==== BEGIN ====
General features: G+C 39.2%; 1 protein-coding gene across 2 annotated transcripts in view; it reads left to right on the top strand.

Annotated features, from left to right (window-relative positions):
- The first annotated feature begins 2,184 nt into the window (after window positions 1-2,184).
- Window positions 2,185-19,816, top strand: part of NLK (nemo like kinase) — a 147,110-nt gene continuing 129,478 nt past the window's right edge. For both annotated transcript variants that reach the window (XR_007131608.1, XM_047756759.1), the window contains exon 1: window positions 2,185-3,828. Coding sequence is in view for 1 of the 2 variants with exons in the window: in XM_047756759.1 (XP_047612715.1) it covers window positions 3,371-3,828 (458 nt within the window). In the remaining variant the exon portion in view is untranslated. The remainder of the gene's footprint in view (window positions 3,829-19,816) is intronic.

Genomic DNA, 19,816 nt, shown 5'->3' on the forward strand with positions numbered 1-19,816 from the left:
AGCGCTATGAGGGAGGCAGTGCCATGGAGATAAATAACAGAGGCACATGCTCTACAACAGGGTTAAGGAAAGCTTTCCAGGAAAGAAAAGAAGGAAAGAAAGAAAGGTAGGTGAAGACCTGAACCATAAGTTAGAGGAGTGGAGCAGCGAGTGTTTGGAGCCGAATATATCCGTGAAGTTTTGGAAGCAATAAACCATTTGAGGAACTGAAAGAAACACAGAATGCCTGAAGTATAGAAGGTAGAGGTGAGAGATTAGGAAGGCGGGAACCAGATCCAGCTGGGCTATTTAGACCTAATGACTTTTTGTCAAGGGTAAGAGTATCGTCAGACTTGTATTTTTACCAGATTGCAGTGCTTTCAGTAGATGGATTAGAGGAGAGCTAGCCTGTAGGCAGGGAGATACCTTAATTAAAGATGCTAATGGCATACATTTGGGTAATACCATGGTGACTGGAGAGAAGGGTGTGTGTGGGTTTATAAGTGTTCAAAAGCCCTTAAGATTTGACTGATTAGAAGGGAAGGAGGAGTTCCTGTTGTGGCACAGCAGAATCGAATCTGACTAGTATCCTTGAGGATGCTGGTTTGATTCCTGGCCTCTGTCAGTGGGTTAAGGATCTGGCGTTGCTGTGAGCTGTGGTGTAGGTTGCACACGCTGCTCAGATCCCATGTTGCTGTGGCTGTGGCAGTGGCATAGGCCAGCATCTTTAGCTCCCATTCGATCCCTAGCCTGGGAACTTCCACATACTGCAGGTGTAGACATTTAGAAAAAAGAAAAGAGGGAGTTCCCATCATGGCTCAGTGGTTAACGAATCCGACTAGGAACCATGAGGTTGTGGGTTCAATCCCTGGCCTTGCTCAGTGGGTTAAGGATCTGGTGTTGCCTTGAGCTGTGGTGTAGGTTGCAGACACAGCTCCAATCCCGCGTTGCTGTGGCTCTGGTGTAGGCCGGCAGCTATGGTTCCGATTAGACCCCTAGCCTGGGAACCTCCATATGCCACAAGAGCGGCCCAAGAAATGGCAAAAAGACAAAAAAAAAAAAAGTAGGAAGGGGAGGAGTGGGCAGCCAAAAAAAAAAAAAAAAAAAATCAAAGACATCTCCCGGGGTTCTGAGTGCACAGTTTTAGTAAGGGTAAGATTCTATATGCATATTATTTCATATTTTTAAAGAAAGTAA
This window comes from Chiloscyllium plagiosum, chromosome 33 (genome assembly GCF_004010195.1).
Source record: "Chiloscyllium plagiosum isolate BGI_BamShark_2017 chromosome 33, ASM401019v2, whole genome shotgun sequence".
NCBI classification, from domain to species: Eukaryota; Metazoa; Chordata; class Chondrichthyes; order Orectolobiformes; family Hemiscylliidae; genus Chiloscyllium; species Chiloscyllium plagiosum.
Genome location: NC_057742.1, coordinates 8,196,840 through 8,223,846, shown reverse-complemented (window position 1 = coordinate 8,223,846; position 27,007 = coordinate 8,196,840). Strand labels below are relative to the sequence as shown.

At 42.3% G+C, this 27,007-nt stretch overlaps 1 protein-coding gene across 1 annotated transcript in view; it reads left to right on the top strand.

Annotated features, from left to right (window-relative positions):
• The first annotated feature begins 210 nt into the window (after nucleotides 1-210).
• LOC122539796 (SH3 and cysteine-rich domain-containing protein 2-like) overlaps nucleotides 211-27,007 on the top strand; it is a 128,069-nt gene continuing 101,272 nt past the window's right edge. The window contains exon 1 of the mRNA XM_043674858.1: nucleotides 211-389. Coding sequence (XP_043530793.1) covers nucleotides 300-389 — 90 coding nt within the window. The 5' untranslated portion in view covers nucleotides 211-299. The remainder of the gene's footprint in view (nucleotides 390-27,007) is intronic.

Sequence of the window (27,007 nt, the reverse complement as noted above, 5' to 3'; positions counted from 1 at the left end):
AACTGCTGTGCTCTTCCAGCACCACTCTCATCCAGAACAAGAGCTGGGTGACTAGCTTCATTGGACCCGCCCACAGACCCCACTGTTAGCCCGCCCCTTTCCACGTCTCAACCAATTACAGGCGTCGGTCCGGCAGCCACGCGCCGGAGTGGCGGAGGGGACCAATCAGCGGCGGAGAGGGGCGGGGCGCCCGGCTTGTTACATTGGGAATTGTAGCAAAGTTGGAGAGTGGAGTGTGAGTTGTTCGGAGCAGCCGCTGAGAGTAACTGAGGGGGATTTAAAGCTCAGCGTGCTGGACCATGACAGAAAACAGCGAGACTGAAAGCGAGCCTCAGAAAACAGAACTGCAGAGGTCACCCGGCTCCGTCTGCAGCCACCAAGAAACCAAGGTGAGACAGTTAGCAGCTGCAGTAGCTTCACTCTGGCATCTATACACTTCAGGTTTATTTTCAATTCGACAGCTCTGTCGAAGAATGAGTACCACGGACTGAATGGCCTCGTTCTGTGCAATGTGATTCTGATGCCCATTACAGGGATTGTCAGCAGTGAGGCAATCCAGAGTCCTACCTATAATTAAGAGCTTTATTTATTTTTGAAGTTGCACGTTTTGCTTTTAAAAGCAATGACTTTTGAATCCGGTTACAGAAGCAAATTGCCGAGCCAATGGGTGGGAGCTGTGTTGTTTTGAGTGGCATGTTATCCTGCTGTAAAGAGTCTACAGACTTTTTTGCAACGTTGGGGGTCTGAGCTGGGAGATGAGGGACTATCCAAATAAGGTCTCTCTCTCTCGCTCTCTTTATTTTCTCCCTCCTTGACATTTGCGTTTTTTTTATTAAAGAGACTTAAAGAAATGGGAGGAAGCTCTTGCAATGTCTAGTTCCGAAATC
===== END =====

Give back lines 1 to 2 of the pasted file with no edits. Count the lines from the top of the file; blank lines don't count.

General features: G+C 39.2%; 1 protein-coding gene across 2 annotated transcripts in view; it reads left to right on the top strand.

Annotated features, from left to right (window-relative positions):